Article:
This is all very well, but it is a well know fact that the more disadavntged you are, then the more health problems you have. (I am writing another post all about this, but you can see the stats before I write). 

The area in which this is most well known is in Aboriginal and Torres Strait Islander health, where the statistics are well known. Less well known is that only 15% of Aboriginal and Torres Strait Islander people in non-remote areas have Private Health Insurance. This is Australia's specific example of the Inverse Care Law that applies generally. Those who need health care the most, get it the least. 

Health Costs

Private Health contributes less than 8% of the total health spend (less than half the amount contributed by individuals themselves in out of pocket costs).

 What does Health Insurance buy - "For our members"?

Private health insurance have a difficult time selling you something in a universal health system. If the health system is going to give you high quality, timely care when you need it regardless of your ability to pay, what can they offer? This, I suspect, is one reason why the government want to turn Medicare into a safety net, rather than a universal health system - to generate a product to sell for profit. Private health insurance need to be able to convince you you're getting something you wouldn't otherwise get. That's why it's always "For our members." Here are the options:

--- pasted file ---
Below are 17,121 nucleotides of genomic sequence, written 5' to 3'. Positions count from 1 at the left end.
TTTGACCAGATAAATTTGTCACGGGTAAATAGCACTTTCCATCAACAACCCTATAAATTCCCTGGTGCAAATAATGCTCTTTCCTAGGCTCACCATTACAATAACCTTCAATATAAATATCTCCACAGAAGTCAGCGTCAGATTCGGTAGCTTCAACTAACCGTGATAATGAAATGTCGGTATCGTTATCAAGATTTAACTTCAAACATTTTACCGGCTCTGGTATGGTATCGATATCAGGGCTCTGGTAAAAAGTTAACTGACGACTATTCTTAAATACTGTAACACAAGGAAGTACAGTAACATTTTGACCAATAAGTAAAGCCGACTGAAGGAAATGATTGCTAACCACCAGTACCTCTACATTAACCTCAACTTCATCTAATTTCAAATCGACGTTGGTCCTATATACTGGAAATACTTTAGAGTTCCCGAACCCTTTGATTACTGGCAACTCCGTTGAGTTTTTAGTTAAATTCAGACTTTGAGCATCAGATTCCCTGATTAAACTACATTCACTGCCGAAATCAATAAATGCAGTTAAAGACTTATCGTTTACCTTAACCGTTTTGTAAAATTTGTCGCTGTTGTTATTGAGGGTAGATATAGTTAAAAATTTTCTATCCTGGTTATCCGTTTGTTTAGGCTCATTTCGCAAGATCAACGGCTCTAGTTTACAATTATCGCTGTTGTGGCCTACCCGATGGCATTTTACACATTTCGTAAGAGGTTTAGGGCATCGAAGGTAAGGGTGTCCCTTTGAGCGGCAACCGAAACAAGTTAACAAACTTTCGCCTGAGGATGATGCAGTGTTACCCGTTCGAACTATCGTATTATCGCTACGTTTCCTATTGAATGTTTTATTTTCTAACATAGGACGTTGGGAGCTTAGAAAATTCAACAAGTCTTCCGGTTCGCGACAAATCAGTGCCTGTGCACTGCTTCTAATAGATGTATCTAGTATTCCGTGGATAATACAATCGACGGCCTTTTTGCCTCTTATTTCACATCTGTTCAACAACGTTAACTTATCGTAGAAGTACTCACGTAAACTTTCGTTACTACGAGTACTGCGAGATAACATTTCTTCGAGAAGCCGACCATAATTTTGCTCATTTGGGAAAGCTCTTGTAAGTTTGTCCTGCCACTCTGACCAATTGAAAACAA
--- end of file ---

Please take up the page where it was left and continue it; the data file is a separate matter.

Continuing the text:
• Earlier access
    This is the big one. Private Health Insurance companies know that their main selling point is priority access. Waiting times in the public system are subject to a fair amount of political pressure, but everyone knows insurance will get you seen earlier. The boss of Medibank told the AMA that
    Medibank members should be given priority in the emergency department. There's a trial going on right now in Brisbane between a group of General Practices and Medibank to give priority access. The ability to see a doctor earlier - independently of your need – is the main product sold by Private Health Insurance.
  • Access to Allied Health
    This is another major one. Seeing a physiotherapist, or an exercise physiologist, or a dentist or a psychologist can be difficult in the public system, especially if it’s not part of a hospital admission. Medicare will only cover a limited number of these in particular circumstances.
  • Higher quality health care
    You will receive high quality health care pretty much anywhere you go in Australia. That is, yes, you will always find people who are unhappy about their care, but health care is complex, and things will go wrong. However, public or private systems have no monopoly on things going wrong. And often, when things go wrong in the private system, people are moved to the public system for it to be corrected.
    It's also worth remembering that in hospitals, it is the public system who is usually involved in education and training of future health professionals, which can make for high quality (and can also look inefficient on a balance sheet!)
  • Friendlier staff
    No health professional goes into their job wanting to be rude. It's stress and burnout that make this happen, which comes about from expecting too much of staff while giving them too few resources to do it. That's why staff ratios might be good and cases less complicated. It's easy to be friendly then!